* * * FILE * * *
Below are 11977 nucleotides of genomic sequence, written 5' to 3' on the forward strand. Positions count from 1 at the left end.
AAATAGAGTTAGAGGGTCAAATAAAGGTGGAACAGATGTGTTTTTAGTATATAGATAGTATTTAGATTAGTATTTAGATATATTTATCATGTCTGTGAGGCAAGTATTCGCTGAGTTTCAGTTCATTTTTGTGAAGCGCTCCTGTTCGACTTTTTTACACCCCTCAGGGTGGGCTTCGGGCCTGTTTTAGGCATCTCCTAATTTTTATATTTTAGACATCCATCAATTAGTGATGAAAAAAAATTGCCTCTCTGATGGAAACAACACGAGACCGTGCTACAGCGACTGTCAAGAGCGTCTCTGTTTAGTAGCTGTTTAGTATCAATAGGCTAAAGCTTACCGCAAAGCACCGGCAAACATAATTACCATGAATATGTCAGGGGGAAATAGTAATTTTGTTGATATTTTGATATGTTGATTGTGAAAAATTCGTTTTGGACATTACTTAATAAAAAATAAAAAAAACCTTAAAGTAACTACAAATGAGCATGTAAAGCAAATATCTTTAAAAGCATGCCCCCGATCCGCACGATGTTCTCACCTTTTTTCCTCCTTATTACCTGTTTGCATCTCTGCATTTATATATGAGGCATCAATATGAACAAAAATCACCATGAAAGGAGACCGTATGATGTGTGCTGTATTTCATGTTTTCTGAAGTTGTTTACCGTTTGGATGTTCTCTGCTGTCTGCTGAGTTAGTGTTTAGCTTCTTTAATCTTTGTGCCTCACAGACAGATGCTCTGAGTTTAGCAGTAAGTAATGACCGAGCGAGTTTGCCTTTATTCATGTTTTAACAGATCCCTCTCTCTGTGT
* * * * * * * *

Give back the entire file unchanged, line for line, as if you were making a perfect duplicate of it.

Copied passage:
Below are 11977 nucleotides of genomic sequence, written 5' to 3' on the forward strand. Positions count from 1 at the left end.
AAATAGAGTTAGAGGGTCAAATAAAGGTGGAACAGATGTGTTTTTAGTATATAGATAGTATTTAGATTAGTATTTAGATATATTTATCATGTCTGTGAGGCAAGTATTCGCTGAGTTTCAGTTCATTTTTGTGAAGCGCTCCTGTTCGACTTTTTTACACCCCTCAGGGTGGGCTTCGGGCCTGTTTTAGGCATCTCCTAATTTTTATATTTTAGACATCCATCAATTAGTGATGAAAAAAAATTGCCTCTCTGATGGAAACAACACGAGACCGTGCTACAGCGACTGTCAAGAGCGTCTCTGTTTAGTAGCTGTTTAGTATCAATAGGCTAAAGCTTACCGCAAAGCACCGGCAAACATAATTACCATGAATATGTCAGGGGGAAATAGTAATTTTGTTGATATTTTGATATGTTGATTGTGAAAAATTCGTTTTGGACATTACTTAATAAAAAATAAAAAAAACCTTAAAGTAACTACAAATGAGCATGTAAAGCAAATATCTTTAAAAGCATGCCCCCGATCCGCACGATGTTCTCACCTTTTTTCCTCCTTATTACCTGTTTGCATCTCTGCATTTATATATGAGGCATCAATATGAACAAAAATCACCATGAAAGGAGACCGTATGATGTGTGCTGTATTTCATGTTTTCTGAAGTTGTTTACCGTTTGGATGTTCTCTGCTGTCTGCTGAGTTAGTGTTTAGCTTCTTTAATCTTTGTGCCTCACAGACAGATGCTCTGAGTTTAGCAGTAAGTAATGACCGAGCGAGTTTGCCTTTATTCATGTTTTAACAGATCCCTCTCTCTGTGT